The Admin role is not just for introverts, but it is for people who get joy from keeping things neat and organized. As long as you keep your Time Bank small and informal it doesn’t take much money or admin time to run. The admin collects the dues, pays whatever incidental expenses come up for printing brochures and flyers and running potlucks.
The member-led neighborhood Time Bank is essentially a club with donations and a petty cash account. It is not an incorporated entity. There is no liability insurance because you know everyone and you trust your neighbors not to sue you if something happens while you are doing them a favor.
We recommend a sliding scale of $40-10 for membership donations. Also we believe that all members should donate at least two Time Dollars™ per quarter to their Time Bank. These are just suggestions. It’s your Time Bank and your coordinator team decides what contributions make sense for your Time Bank. Requiring a Time Dollar™ co-payment has the double benefit of lowering the cost of running the Time Bank and making the Time Bank more member engaged. Having the members feel a sense of accountability over their Time Bank is essential for long term survival and fund raising success down the road.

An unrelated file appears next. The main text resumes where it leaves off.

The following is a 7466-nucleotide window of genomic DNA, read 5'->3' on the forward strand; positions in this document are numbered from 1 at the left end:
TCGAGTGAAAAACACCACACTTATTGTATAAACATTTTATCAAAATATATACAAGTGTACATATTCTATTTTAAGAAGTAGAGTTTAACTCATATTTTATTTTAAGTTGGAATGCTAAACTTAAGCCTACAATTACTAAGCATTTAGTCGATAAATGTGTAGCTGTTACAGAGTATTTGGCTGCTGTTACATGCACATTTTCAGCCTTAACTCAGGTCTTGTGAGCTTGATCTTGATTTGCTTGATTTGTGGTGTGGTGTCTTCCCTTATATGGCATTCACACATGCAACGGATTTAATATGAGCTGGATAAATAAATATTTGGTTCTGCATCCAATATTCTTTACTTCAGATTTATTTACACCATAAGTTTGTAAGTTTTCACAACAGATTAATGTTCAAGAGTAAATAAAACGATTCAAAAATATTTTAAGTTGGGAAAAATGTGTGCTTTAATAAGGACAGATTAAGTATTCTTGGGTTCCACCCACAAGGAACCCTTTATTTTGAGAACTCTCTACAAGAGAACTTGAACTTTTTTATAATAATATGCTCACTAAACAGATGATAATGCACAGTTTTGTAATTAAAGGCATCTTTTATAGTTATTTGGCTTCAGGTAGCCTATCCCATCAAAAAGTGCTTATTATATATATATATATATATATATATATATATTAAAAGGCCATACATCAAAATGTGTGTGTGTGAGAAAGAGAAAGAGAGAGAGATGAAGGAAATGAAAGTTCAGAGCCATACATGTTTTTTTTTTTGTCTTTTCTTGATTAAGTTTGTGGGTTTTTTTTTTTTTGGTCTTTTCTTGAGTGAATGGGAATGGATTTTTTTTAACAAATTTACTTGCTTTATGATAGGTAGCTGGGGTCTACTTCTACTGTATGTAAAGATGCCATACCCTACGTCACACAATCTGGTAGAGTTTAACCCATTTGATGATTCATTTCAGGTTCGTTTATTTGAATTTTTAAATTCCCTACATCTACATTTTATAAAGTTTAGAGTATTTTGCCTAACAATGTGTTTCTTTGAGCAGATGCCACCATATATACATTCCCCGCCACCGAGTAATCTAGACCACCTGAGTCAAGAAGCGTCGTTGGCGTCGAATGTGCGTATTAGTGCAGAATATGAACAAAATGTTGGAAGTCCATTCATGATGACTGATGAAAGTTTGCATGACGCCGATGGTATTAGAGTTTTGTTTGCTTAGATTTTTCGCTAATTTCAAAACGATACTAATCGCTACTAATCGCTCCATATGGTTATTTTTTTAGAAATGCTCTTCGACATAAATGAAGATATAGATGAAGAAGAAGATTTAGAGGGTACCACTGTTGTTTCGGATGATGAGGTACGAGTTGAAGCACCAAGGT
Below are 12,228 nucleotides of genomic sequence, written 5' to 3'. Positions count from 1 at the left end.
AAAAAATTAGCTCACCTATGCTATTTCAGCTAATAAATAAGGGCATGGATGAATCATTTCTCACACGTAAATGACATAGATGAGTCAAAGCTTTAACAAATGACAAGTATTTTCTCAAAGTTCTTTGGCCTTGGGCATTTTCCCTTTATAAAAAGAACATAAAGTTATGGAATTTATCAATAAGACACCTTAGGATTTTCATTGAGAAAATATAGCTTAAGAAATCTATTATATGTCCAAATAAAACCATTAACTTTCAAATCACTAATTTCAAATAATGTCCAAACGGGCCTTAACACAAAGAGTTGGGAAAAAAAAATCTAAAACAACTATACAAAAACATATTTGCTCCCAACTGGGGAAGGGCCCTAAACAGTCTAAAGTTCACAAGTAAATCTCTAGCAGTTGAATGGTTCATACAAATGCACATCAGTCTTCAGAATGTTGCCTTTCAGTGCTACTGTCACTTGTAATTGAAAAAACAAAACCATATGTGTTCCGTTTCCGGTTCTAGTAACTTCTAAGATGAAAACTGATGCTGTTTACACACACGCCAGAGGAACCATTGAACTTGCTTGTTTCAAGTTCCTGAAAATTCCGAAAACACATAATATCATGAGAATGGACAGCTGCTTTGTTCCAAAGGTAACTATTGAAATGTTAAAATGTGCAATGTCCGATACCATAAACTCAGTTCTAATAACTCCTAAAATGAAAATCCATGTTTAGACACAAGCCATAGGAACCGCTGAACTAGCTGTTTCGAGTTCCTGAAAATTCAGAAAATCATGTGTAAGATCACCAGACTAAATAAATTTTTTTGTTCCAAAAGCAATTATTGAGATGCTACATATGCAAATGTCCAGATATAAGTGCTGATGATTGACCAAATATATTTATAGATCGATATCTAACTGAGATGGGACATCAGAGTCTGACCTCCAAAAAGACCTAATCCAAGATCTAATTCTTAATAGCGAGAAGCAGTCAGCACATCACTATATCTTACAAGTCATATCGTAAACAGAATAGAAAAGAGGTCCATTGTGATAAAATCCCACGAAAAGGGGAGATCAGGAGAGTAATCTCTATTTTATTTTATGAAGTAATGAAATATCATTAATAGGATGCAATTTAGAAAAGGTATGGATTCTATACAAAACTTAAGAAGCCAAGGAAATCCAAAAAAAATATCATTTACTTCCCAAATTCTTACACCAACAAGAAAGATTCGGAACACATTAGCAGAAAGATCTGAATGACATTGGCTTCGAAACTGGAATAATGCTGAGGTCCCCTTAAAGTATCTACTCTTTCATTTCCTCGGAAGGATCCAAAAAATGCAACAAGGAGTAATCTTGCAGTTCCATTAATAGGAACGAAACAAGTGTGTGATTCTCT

After a few years, the start-up leaders often get restless for bigger challenges. Members get a deeper sense of the value of Time Banking and want to make it a bigger part of their lives. They often want more members in the Time Bank to create a wider array of services. They may want to start projects that partner with other organizations and help those with fewer advantages. All of these add to the Admin’s role.
* Extra costs per member could include things like office supplies or paper products for potlucks.
It is very tempting at the beginning to request very low membership donations because the expenses are so low when members do everything. Be careful not to set donations too low. It is VERY difficult to raise them later and there are always expenses that you haven’t anticipated.
As you can see from the table, adding paid staff takes real money and that means fund raising. If you raise funds, you’ll probably want to incorporate as a non-profit entity (a.k.a. 501(c)(3)) so donors can get a tax deduction for their contribution.
Fund raising can and should be fun. This is especially true for Time Banks because their fund raising events serve a dual purpose of “raising community” as they raise funds. For it to be fun, the fund raising coordinator must be a coordinator not just a good asker. More on this in the fund raising books…
As these greater aspirations manifest, email or call us and we’ll help you in taking those next steps. We have training classes and a network of consultants to help you through the next level of complexity. Remember you can lower the cost of a paid coordinator by sharing the cost among several neighborhood Time Banks.